Trade with Cuba, cap-and-trade legislation and controversial EPA proposals were among hot-button issues addressed by politicians during CropLife America’s July National Policy Conference in Washington, D.C.
(For a member list of CropLife America, a crop protection industry organization, see http://www.croplifeamerica.org/about/association-members.)
During her remarks, Arkansas Sen. Blanche Lincoln, chairman of the Senate Agriculture Committee, repeatedly called for farmers to have “certainty” and “predictability.”
“To me one of the most important things we can do for American production agriculture — and, quite frankly, as government, for any industry out there — is to create an environment of certainty.”
In the current economical environment, “job creation is critical. And for industries and businesses to create jobs, they must have some kind of predictability of the environment that government is going to present them.
“Certainty is critical for farm policy, as well, certainty in risk management, and certainty in trade policy, which is essential. The president commented several months ago that one of the most important ways we can create jobs in this country is to increase exports. I think that’s absolutely accurate.”
Lincoln called for “certainty in regulatory policy … and certainty in tax policy.” Over the last two months, “I feel I’ve bled tax extenders … on everything from biofuels to timber to research and development.”
To revitalize the American economy and “create economic opportunity and jobs, Washington will have to provide greater certainty. I look forward to helping provide that certainty for American production agriculture for many years to come.”
Virginia Rep. Bob Goodlatte — currently vice ranking member of the House Judiciary Committee and former chairman of the House Agriculture Committee — broached other concerns. Writing the 2012 farm bill will “include combating legislative proposals before the Congress that are anti-agriculture and oversight of the overreaching EPA. We’ve repeatedly seen legislative policies come before the Congress that will devastate the agriculture committee and ways of life in rural America.”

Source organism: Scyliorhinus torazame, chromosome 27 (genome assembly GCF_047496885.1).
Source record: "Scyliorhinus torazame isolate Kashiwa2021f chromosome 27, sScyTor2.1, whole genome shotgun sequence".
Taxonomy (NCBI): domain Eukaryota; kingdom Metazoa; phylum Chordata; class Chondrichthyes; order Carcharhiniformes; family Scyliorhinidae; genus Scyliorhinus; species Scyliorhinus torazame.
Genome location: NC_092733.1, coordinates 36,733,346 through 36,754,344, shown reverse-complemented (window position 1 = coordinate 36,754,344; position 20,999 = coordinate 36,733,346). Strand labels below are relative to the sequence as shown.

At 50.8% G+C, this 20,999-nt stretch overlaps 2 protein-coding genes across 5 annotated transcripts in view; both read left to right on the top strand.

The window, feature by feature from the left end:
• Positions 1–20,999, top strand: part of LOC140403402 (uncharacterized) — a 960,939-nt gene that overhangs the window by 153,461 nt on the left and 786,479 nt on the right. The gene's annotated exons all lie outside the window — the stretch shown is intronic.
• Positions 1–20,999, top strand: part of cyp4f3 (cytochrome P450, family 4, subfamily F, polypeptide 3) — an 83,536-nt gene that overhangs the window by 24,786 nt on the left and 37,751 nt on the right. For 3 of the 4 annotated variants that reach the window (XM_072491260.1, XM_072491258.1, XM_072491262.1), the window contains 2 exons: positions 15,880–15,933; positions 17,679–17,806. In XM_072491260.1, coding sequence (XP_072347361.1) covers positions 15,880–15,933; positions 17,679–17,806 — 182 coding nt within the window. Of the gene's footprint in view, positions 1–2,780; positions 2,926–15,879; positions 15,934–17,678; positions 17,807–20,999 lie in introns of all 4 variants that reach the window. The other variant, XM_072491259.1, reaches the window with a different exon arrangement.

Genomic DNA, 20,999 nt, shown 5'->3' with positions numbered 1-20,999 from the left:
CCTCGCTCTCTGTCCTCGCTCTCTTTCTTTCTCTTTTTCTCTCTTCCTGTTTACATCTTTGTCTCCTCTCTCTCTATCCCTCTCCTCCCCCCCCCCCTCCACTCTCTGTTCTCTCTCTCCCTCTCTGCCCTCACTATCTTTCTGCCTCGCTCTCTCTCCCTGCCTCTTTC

This is “epitomized,” said Goodlatte by the “nefarious” cap-and-trade bill passed by the House in 2009. The legislation is “really a cap-and-tax proposal, an $846 billion national energy tax that will hit every American. A cap-and-trade system will place the U.S. economy at a distinct competitive disadvantage because it would place significant additional costs on every American business, farmer, manufacturer, and family. We must keep in mind that agriculture is an energy-intensive industry and this legislation will make the cost of energy even higher.”
Policymakers “cannot ignore that the American economy is intrinsically linked to the availability and affordability of energy,” said Goodlatte.
Lincoln said government overregulation “kills jobs, hurts our economy and puts us behind the 8-ball in global competition. That’s why I’ve co-sponsored a bill that stops the EPA from regulating greenhouse gases under the Clean Air Act.
“That’s why I’ve opposed cap-and-trade proposals that pick winners and losers. I don’t believe that’s our job. I believe our job is to open the table and invite everyone to come and help solve the problem.”
Lincoln has also intervened in a court case “to stop EPA from requiring farmers and ranchers to get permits for pesticide application. There’s sufficient regulation under the current law in FIFRA. That’s why I’ve opposed efforts to expand the Clean Water Act to every pothole on every farm or ranch in the country. It isn’t implementable (and) not practical.”
Goodlatte expressed great irritation with the EPA over its approach to atrazine. The agency seems to come out daily “with a new regulation that makes it harder for producers to make a living. In 2006, after completing a 12-year review of the herbicide atrazine, the EPA ruled it presents no threat to human health or the environment.”
However, in 2009, “the EPA announced it would initiate an unprecedented reevaluation of atrazine. Atrazine is the second-most common herbicide in the United States and is a vital tool for our producers.”
The atrazine reevaluation “is just another assault on our nation’s farmers,” said Goodlatte. “EPA’s assault of production agriculture is further demonstrated by their proposed ‘zero tolerance spray drift’ rule. This would mandate a zero drift standard for farmers who use pesticides to protect their crops.”
Such a standard is “unachievable and could lead to decreases in farm productivity and excessive litigation against growers.
Lincoln also called for opening trade with Cuba.
“It’s a no-brainer. We’re celebrating the 50th anniversary of our self-imposed ban on trade with Cuba. The only people suffering from that are the Cuban people and American farmers.”
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